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Hormonal and Experiential Factors Influencing the Nestbox Oriented Behaviour of Budgerigars (Melopsittacus Undulatus)

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Other workers have shown that gonadal hormones can stimulate avian nest building and that there are species differences concerning the identity of the efficacious hormones. Nest building may be stimulated by estrogenic but not by androgenic material in one species. In another species, the converse is true. Budgerigars do not build nests. Their eggs are laid in tree-cavities. The female performs an easily quantified behaviour that is oriented to her prospective egg-laying site (a nestbox in the laboratory). This nestbox-oriented behaviour (NBOB) consists of remaining within the nestbox for various intervals throughout the day. This occurs daily, and she spends progressively more time within the nestbox as the day of initial oviposition approaches. Thus, NBOB is temporally and situationally related to nest building. A male rarely enters a nestbox unless he is engaging in courtship activities oriented to his mate. This report concerns laboratory studies that were conducted to determine: (1) the effects of different quantities of exogenous testosterone, estradiol and progesterone upon the NBOB of male and female budgerigars when they were individually-caged and unable to see or to hear members of the opposite sex, and (2) the effects of prior breeding experience(s) upon hormonally-induced NBOB. Four experiental types were studied: (V) virgins of either sex which, since fledging, had been visually isolated from the opposite sex and nestboxes; (Ex) males and females which had participated in at least one successful breeding cycle prior to this study; (V1) virgin females which were induced to perform NBOB but to maintain undeveloped ovaries; and (V2) virgin females which were induced to undergo full ovarian development and oviposition in the absence of nestboxes. Both intact and castrated males were studied. Ovarian hormones were given only to castrated males. No ovariectomized females were studied. Birds were injected thrice weekly and observed for 3 weeks. 1) Sexual identity and hormonal factors. Estradiol with or without progesterone stimulated NBOB by V and Ex males and females. The presence or absense of testicular androgens did not induce any male to perform NBOB. Larger (1.0 mg) quantities of testosterone induced females to perform NBOB, but such NBOB was atypically erratic. Testosterone-induced NBOB by females may have been a more direct manifestation of a testosterone-increased ovarian activity; however, the oviducts and ovaries of females receiving either 0.5 mg of 1.0 mg quantities of testosterone were not significantly heavier or larger than those of controls receiving only oil. Progesterone, alone, was just as ineffective as was the oil placebo: neither promoted any significant NBOB by males or females. These findings suggest that NBOB and nest building are not only related in temporal and situational ways, but share a common endocrinological denominator as well. Since NBOB appears to be primarily influenced by increased plasma levels of estrogenic material rather than by decreased levels of androgenic material, the NBOB of burgerigars is similar to the nest building of canaries and ring doves and diametrical to the androgen-stimulated nest building of black-crowned night herons. Estradiol with or without progesterone prompted females but not males to perform advanced phases of NBOB. Also females performed many phases of NBOB sooner than did males. Thus, males seem to be (genetically) less responsive to hormonal stimuli prompting NBOB than are females. 2) Experiential factors. In general, V birds of both sexes began to perform each phase of NBOB later and spent less time in nestbox occupation than did Ex birds receiving identical treatments. A previous study showed that Ex females, stimulated by either visual or vocal male courtship displays performed NBOB sooner than did V females. This prompted me to compare the ovarian follicle sizes and oviductal weights between Ex and V females receiving identical treatments and to examine the hormonally induced NBOB of V1 and V2 females. Since there were no significant differences in the ovarian and oviductal measurements between V and Ex females receiving identical injections, the differential response in the NBOB of V and Ex females does not seem to be solely due to a difference in the development of their reproductive tracts. Accordingly, we cannot say that male courtship more readily promotes NBOB with Ex than with V females because V females require more male stimulation in order to attain a given endogenous hormonal level or physiological state than do Ex females. Indeed prior experience may affect neural thresholds for response to given endogenous hormonal states without altering the response of reproductive organs. Perhaps Ex females are more readily induced to perform NBOB due to some factor involved in previous NBOB or a general familiarity with nestboxes. Data on V1 and V2 females supports this latter hypothesis. The onsets of each phase of NBOB and the amount of nestbox occupation were both potentiated by prior cxperience(s) concerning nestboxes. Prior experience(s) concerning heterosexual interactions or full ovarian activity and oviposition did not significantly affect hormonally induced NBOB.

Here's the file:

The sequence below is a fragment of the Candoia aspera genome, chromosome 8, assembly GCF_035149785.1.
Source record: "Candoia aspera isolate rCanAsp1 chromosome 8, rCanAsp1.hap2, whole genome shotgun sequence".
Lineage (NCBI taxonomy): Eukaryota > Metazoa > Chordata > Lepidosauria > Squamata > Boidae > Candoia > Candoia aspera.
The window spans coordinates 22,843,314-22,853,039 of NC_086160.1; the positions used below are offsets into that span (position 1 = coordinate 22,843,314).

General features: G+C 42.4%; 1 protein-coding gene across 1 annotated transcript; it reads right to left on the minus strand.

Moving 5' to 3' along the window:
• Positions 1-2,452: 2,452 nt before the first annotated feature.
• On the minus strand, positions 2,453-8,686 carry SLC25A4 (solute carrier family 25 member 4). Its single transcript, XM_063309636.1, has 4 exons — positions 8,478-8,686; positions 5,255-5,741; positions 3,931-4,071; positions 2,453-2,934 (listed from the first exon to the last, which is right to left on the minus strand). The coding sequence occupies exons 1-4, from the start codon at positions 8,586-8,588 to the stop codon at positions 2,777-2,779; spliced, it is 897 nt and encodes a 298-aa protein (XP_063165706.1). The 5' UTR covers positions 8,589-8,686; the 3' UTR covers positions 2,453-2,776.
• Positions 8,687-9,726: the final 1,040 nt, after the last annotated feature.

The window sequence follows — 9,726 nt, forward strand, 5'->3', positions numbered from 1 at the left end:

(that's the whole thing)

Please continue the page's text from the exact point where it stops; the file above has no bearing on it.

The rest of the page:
Affiliations: 1: Department of Zoology and Entomology, Ohio State University, Columbus, Ohio, U.S.A.

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